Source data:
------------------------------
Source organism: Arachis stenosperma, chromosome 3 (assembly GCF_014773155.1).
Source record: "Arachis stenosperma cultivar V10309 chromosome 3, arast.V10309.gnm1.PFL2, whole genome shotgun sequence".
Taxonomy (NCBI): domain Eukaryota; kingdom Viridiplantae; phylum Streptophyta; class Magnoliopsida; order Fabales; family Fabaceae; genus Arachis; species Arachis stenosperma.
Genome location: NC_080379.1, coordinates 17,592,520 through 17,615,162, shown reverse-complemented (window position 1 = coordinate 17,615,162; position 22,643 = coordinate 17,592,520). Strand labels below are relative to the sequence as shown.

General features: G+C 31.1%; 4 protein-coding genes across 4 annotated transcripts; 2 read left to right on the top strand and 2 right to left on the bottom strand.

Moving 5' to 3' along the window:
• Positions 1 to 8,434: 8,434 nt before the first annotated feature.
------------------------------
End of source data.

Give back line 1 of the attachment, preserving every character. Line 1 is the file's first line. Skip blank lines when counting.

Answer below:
Source organism: Arachis stenosperma, chromosome 3 (assembly GCF_014773155.1).